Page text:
Saturday, March 09, 2013

Pakistan Purchases...With 15 Months to Go

For those of us who are serving in the Foreign Service, life away from family, friends and the comforts of life in the U.S. can be a big adjustment.  When we pack out to head off to places unknown, many of us struggle to figure out what to bring with us.  We are all limited to a certain weight of what we bring, called our HHE (household effects), so we have to be careful just what we choose to bring.  You learn quickly that you WILL accumulate lots of 'stuff' in each country you serve and if you don't take that into consideration, you could end up with a hefty bill for whatever is above and beyond your allotted weight.

I can't remember exactly what my HHE weight limit is, but I am certain I'm not close to it, even with all the carpets I bought in Oman.  Here in Lahore, there are many opportunities to spend my hard earned money!  I've added a couple of carpets to my collection.  I just purchased a gorgeous hand carved wooden screen.  It's going to look great when I settle back in the States in June 2014.

We went to a shop where this man had lots of very old items, some reproductions of old items and some items we see every day here.  On motorcycles, men deliver milk in these large brass containers.  We all love them and I had to have some myself. They come in small, medium, large and dipping cup.  I have 3 of the 4.

There's also a never ending supply of pashminas to buy here and I've helped out the economy here by buying more than my share!  They also make wonderful gifts.

Another of my favorite things is the copper spice box, below.  This is probably a reproduction but I love it. Inside it is a round tray and 6 copper containers in 3 different styles that hold spices or teas.  This is how spices were transported years ago in this region.  I love it!

But I have just received my favorite purchase while serving overseas.  I am now the proud owner of a completely restored 1962 Vespa!  For now, it sits in the corner of my living room but I will fire it up enough to keep things in good working order inside it.  And hopefully, find a way to ride it occasionally on some enclosed safe place.  It won't be on the streets of Lahore, that's for sure!  So....what do you think?

Sunday, March 03, 2013

Checking In...

It's been a while since I last posted anything here...not sure how long but I feel like it's time to check in.  Life in Lahore, Pakistan isn't too bad.  Sure, I don't enjoy all the comforts of home in the U.S., but it's been so long since I've been 'home,' things are starting to seem normal.  I do miss having my car and the ability to just back out of the driveway (as my guards hold the gate open as they hold their weapon ready to use it if necessary) and drive around.  Going through the military checkpoints is becoming routine. I don't even panic when one of the guards makes us 'break the seal' or open the door and ask to see IDs.  And I'm thrilled when I see lettuce is at the grocery store and there isn't slime on it. in Pakistan!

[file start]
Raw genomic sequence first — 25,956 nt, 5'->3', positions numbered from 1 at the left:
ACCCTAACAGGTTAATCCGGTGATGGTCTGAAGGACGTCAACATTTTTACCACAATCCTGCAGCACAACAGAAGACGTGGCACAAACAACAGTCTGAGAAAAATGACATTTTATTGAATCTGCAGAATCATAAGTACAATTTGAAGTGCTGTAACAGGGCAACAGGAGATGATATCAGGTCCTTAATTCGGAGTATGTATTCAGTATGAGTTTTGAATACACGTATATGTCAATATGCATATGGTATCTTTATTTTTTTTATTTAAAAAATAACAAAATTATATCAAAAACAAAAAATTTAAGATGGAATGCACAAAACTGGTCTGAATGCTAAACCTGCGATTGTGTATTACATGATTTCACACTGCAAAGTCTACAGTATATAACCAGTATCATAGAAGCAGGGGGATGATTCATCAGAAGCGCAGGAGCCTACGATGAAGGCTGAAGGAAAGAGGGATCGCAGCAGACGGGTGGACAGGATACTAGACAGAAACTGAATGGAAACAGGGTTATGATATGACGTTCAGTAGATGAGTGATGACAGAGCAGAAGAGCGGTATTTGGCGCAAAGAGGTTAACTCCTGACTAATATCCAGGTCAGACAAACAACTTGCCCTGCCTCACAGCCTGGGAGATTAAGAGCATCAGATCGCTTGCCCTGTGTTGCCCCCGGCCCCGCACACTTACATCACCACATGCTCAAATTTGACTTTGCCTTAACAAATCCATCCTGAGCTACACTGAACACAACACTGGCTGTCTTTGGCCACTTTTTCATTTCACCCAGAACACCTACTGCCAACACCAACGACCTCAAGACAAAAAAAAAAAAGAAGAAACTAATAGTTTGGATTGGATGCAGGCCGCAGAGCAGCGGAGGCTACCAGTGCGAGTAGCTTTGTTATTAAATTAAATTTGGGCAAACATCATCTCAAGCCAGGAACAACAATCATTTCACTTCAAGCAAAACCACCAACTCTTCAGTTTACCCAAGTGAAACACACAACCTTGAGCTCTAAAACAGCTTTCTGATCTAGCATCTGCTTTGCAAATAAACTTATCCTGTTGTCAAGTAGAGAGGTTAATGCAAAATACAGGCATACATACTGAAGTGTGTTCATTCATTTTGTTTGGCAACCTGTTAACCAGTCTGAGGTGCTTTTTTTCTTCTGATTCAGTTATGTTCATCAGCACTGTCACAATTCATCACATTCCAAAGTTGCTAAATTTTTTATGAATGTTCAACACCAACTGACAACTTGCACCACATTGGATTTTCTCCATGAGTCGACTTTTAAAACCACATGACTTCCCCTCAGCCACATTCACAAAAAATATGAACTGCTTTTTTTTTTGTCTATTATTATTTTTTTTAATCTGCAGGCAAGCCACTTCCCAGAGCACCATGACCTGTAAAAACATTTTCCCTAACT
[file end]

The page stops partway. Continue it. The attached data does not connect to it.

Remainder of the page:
Serving abroad has a way of putting you in a situation to get something you might not have otherwise.  There's shopping for things you see at Pier 1 or World Market...but paying a fraction of the price.  And when I served in Muscat, Oman, I discovered carpets. Oh, did I ever discover carpets!  I  now have 13 hand woven carpets in storage. And I love every one of them. You're also sometimes lucky enough to score big, like I did.  Here in Lahore, there is a body shop.  The owner, Imran, has a side business, or hobby, not sure which, of restoring vintage Vespas.  Once this was discovered, it was like a chain by one, we ordered our Vespas.  First was a red one, then a baby blue version and then a maroon scooter.  Then came my turn.  I decided on black...but not just any black.  It's black with silver metal flakes.  And to be really original, I was put in touch with 2 young Pakistani artists and together, we came up with artwork that reflected a Pakistani tradition called Truck Art or Jinga. This makes for very colorful trucks on the road.

You might have seen documentaries on TV about Pakistani truck art.  They are usually very ornately decorated with little to no background visible...totally covered in artwork.  When you see them close up, you can see that it is truly an art form.  I'm told it can cost anywhere from $5000 up to paint a truck. Lots of color, small flowers, calligraphy, name it and it is painted on trucks.

For my Vespa, I decided to bring home a bit of this art form with me.  It took several meetings with the 2 artists, but I think the result is well worth the time spent with them.  I didn't want my scooter to look like the examples above...I just wanted a little bit of artwork on it.  I'm thrilled with the result! Below is what the Vespa looked like when he bought it...

This is what it looked like once he stripped off the old paint and started the body work.  Everything was done by hand, and I don't mean electric sanders or anything.  On one visit, the worker was using a metal file to smooth over an area.

And the final product...

My biggest problem or rather issue is that I can't ride it here and I have another 15 months left here in Pakistan.  Imran has told me that whenever I want to ride it he will come and get it and take it back to his business and let me ride it around the property.  Right now it's in my house, under the staircase looking like it belongs there.  When I retire, this baby will go with me back to Fort Worth and I'll have a blast riding it around town.  With gas prices what they are, I'll love getting 85 miles to the gallon!